If after transplanting your pepper plants to a large container or directly into the ground you notice them not growing normally, don't worry just yet. Transplanting from one environment to the next takes a toll on your pepper plant, and it needs time to adjust - typically a couple of weeks - before it resumes normal growth or flourishes completely. During this period, it might not grow as robustly as it previously did. Factors that play into this are switching from grow light to direct sunlight, differences in soil composition, and its inability to ward off natural elements like rain or wind.
Transplant shock, however, happens when your transplanted seedling does not acclimate to its new surroundings and stops growing altogether. Leaf drop, sun scalding, drooping stems, or curling leaves are common indicators of this issue. Be sure to keep a watchful eye on your transplanted seedlings to make sure they get past this crucial time period.
- Harden off pepper plants to prepare them for transplanting.
- Monitor transplanted seedling closely and make adjustments to water and/or sun as necessary.
- Make sure the plant is well-watered and use mulch to keep soil moisture retained.
- Try not to fertilize newly-transplanted seedlings for 1-2 weeks while they adjust to their new home.
13. Seeds Are Not Viable
This is more of a proactive measure, but if you still aren't sure why your pepper plants aren't growing normally, then it could be the pepper seed itself. Seed viability blindsides growers of all types. If the seeds aren't tested for this, then it could be a complete waste of time to try and grow them.
A simple test determines whether the seeds are good or not: the water test. Place your pepper seeds in a container of water and let them sit for 15 minutes. Any seeds that sink to the bottom of the container are viable; any that float are likely duds. If you browse through any of our pepper seed pages, you will see their germination rates tested by our growing experts during our most recent gardening season.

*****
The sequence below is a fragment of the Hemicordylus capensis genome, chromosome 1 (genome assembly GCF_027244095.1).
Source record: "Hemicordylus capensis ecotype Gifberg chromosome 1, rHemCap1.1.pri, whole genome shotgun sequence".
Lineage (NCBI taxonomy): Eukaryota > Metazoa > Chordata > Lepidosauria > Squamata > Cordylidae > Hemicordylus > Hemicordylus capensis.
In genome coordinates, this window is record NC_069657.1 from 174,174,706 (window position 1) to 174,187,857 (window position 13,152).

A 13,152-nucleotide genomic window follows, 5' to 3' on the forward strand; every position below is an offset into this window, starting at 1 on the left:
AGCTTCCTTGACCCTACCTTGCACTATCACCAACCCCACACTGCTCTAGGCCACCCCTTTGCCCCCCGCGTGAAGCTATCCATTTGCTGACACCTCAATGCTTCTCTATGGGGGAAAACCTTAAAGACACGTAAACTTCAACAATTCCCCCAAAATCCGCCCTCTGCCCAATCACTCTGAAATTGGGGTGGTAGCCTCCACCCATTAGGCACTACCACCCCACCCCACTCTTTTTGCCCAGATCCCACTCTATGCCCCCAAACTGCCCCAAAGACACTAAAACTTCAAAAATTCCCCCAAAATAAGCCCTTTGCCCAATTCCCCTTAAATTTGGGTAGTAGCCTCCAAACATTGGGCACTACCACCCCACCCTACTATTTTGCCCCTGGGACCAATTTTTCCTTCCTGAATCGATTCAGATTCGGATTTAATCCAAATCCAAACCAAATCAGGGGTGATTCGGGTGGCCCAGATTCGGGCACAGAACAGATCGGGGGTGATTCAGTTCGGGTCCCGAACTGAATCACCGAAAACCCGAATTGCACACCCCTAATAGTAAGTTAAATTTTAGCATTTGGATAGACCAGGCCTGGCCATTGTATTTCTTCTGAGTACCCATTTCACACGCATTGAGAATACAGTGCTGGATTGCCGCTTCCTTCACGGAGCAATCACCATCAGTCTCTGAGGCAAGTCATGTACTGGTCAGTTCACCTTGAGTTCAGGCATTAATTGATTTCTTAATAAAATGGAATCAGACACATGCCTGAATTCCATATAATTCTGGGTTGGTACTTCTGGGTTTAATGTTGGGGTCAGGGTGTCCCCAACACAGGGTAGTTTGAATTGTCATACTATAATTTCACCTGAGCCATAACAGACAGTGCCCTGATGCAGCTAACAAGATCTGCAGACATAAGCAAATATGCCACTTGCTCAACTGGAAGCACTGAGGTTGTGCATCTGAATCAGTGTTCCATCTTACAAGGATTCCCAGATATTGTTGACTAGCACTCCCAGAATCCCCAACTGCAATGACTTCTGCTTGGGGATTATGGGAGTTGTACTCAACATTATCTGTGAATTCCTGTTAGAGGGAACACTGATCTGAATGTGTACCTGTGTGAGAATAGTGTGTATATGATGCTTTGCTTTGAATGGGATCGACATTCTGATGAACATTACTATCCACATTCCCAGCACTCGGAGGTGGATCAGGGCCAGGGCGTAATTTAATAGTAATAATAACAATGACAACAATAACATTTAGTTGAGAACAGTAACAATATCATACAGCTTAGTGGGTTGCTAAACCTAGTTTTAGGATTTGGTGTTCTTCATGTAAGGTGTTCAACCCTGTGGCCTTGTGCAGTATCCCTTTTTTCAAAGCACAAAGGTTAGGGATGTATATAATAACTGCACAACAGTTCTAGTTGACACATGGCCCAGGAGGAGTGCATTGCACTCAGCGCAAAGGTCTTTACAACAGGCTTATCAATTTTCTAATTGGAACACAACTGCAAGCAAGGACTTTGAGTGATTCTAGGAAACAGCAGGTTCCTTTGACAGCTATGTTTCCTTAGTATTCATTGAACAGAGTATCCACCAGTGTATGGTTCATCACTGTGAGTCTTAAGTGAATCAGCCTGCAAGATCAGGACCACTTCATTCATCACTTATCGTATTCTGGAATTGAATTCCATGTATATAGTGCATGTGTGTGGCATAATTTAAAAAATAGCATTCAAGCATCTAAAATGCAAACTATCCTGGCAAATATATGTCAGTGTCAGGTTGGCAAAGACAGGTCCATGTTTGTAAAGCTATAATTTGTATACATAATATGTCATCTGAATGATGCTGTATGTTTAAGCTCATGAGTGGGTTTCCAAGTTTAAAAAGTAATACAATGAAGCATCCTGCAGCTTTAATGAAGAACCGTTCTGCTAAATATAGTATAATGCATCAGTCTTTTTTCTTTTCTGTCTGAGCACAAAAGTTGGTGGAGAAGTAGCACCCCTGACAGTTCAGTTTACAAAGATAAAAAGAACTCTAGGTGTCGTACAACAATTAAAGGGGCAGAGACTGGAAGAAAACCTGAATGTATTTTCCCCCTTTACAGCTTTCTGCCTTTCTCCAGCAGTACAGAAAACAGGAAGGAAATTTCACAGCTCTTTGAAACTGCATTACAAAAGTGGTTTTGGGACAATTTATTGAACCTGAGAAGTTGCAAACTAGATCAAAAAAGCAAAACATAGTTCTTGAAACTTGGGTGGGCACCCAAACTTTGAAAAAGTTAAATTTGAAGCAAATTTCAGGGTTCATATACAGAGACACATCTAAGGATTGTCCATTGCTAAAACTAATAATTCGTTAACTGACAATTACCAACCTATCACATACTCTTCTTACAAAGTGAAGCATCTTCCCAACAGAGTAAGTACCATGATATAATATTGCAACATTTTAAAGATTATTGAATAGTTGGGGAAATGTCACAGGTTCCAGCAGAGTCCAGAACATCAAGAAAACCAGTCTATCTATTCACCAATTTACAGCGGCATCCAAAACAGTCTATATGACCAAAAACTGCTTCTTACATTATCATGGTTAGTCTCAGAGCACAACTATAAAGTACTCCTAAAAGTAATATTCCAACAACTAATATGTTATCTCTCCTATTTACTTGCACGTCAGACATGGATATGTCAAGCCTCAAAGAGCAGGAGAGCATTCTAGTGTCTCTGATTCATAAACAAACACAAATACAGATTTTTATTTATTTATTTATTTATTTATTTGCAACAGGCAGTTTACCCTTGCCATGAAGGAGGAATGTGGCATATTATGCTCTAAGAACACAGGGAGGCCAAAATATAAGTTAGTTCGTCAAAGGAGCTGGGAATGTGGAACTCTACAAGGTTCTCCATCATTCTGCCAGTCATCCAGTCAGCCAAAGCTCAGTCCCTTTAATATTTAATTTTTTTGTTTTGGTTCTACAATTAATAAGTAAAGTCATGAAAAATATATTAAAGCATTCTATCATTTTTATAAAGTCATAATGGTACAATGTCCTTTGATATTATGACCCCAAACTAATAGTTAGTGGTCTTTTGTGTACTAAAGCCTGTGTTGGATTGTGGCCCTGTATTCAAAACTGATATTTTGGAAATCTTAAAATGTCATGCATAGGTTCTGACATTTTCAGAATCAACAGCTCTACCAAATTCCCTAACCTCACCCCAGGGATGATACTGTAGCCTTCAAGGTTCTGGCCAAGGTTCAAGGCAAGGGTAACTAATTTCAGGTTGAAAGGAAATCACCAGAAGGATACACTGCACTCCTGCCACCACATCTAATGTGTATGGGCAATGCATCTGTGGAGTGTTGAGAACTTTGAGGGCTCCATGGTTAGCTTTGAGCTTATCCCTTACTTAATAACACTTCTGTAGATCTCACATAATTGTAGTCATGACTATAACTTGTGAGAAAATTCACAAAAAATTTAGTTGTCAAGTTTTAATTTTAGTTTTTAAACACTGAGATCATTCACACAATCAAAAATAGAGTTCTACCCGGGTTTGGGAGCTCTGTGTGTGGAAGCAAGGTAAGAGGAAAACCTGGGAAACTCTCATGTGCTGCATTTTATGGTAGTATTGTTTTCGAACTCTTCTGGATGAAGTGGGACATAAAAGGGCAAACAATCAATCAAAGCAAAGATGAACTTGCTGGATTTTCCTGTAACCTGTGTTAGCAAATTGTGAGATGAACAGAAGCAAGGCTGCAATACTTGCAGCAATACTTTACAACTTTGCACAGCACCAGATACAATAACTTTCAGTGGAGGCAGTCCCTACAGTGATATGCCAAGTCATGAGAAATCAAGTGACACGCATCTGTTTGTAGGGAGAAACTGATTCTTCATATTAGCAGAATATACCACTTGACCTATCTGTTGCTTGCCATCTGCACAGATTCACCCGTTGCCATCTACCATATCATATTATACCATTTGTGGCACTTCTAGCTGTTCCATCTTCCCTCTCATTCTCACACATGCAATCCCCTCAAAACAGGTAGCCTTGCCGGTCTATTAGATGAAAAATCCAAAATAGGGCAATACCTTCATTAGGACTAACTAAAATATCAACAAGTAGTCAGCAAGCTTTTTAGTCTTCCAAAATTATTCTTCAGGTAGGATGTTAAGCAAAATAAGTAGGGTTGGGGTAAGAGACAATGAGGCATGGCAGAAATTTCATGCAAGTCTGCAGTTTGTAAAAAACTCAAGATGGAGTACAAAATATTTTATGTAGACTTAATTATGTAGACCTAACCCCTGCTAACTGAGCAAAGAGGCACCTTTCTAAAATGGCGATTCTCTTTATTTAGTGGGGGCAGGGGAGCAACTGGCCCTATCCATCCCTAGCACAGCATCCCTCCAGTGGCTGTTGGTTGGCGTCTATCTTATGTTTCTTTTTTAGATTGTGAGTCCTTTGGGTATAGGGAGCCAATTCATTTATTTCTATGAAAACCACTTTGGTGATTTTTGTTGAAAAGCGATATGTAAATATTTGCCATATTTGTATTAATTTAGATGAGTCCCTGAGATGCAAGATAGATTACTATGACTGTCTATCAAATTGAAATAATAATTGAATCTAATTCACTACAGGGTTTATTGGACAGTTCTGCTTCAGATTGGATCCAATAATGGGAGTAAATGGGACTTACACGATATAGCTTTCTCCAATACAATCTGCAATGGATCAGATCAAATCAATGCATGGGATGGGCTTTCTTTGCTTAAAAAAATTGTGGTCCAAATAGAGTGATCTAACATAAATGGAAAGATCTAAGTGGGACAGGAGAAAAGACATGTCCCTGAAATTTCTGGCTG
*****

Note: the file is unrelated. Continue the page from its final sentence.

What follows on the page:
- Before planting, test the viability of the pepper seed by performing the water test.
14. Bad Companion Plants
Lastly, this is more of an indirect issue for stunted pepper plants, but having the wrong companion plants near your peppers can do more harm than you think. Companion plants can be major benefactors that do a number of things like ward off pests, attract pollinators, provide shade and ground cover, enhance nutrients, and more.
However, not all plants grow well next to pepper plants. Some like broccoli, cabbage, and Brussel sprouts actively work against pepper plants due to competing for the same nutrients. Others like potatoes and radishes are susceptible to the same diseases that spread rapidly amongst each other.
- Take note of the environment your pepper plants regularly grow in and the issues that occur each season.
- Research and grow companion plants next to your pepper plants to fortify and help them grow.
Growing Tips from Pepper Joe's
If you still have questions about your pepper plants not growing, contact our team of growing experts today by email or at 1-888-660-2276. We also provide plenty of resources on growing pepper plants with our Gardening Tips & Guides and Gardening FAQs page. Remember, gardening is a continuous learning process, and each plant has its own unique growing characteristics.
Learn more about growing healthy pepper plants with our Grow With Joe blog series!